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Exclusive breastfeeding campaign reduces infant mortality in Gombe – Official

 Mr. Usman Baraya, the Nutrition Officer, Gombe State Primary Healthcare Development Agency, says sensitisation on Exclusive Breast Feeding (EBF) is reducing infant mortality rate in the state.
Baraya told the News Agency of Nigeria (NAN) on Thursday in Gombe that majority of the diseases affecting children in Nigeria were caused by malnutrition.
He said that the agency was using the message of exclusive breastfeeding to reduce infant mortality in the state, adding that the campaign was being conducted in all the 114 wards of the state.
According to him, the level of acceptance by women at the grassroots has been impressive as a result of the successes recorded in that regard as most of the women reached have now adopted EBF.
“ Exclusive breastfeeding is very important in reducing infant mortality and we are using that as a tool to achieve results in Gombe State; exclusive breastfeeding is a way of reducing infant malnutrition in communities.

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“As far as infants are not malnourished, certainly the number of deaths will be reduced because malnutrition has been one of the major causes of health issues for infants.
“When a child is well breastfed exclusively, the case of malnutrition is gone and the chances of survival will increase; this is the message we are giving our women in the state.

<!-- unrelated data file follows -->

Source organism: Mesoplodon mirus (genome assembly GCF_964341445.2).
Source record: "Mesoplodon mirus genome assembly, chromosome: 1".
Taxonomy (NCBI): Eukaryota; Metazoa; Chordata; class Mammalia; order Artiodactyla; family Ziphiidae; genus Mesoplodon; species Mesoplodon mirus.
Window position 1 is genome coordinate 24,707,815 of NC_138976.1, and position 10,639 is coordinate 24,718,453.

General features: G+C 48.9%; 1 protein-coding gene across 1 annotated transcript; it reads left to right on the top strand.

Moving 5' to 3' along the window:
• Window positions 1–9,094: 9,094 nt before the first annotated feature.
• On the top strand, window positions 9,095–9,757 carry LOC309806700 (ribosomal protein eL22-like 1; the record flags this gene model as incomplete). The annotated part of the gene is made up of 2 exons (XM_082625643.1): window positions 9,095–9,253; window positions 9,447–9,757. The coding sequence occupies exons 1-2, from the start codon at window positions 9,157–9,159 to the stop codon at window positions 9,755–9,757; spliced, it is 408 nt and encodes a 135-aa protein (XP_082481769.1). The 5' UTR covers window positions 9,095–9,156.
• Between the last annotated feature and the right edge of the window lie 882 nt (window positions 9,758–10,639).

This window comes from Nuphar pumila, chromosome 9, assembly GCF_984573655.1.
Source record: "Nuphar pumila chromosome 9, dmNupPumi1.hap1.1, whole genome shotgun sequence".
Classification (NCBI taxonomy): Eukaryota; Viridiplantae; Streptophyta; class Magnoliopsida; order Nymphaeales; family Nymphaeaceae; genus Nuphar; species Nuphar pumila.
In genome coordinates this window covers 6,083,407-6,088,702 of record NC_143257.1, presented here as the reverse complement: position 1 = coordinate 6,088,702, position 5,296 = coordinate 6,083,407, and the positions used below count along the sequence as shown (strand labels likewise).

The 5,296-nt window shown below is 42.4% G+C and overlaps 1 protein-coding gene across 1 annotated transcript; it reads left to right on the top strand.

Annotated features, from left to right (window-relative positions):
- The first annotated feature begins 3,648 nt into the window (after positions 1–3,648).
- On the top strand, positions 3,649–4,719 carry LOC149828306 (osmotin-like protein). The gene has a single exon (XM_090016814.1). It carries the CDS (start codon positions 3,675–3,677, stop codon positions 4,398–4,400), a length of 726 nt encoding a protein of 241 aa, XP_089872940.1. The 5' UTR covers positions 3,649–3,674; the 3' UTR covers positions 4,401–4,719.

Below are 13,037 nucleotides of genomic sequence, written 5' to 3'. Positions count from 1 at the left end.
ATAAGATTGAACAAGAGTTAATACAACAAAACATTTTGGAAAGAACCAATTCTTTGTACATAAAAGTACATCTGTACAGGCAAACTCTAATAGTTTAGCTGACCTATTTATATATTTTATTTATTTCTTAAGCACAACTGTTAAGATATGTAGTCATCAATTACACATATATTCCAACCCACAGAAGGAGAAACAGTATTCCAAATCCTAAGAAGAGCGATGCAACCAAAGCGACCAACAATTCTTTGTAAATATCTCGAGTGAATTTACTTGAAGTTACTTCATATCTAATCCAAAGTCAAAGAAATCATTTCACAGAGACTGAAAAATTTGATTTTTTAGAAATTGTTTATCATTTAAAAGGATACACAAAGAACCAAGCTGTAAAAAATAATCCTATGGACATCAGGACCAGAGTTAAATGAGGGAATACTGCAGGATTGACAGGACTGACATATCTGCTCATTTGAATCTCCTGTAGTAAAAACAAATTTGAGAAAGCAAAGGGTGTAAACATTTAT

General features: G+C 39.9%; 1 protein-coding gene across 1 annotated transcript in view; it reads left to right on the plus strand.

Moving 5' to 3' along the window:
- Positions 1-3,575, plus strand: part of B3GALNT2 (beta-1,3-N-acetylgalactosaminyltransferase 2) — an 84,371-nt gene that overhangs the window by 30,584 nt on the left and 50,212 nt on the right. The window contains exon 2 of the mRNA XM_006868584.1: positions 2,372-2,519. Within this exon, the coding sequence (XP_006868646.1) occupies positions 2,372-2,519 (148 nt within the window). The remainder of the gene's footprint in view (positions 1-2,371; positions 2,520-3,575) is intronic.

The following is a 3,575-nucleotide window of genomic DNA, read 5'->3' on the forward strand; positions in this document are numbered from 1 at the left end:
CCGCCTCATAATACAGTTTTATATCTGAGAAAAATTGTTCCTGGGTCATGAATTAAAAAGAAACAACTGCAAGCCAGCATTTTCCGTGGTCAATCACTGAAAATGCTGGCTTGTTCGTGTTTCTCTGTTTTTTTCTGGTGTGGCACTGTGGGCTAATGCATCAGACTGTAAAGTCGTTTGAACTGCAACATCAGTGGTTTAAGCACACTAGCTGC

“As far as we are concerned in the agency, there is no alternative to exclusive breastfeeding within the first six months because breast milk has all the immunities that our infants require to resist illnesses,’’ he said.
The nutrition officer also stressed that aside advocacy, health workers from the agency in partnership with other NGOs had been teaching women across the state on how best to prepare complementary foods.
According to him, after six months of EBF, children can be given complementary diet in its right proportion based on the ages and needs of infants.
According to him, the agency had tackled the challenge of cultural belief through partnership with community heads and other stakeholders.
While appealing to pregnant women to jettison the belief that babies should not be breastfed within the first three days, he recommended that initiation of breastfeeding be done within the first one hour of life.
He advised women on the need to practice EBF for their babies and to also patronise hospital facilities before, during and after childbirth. (NAN)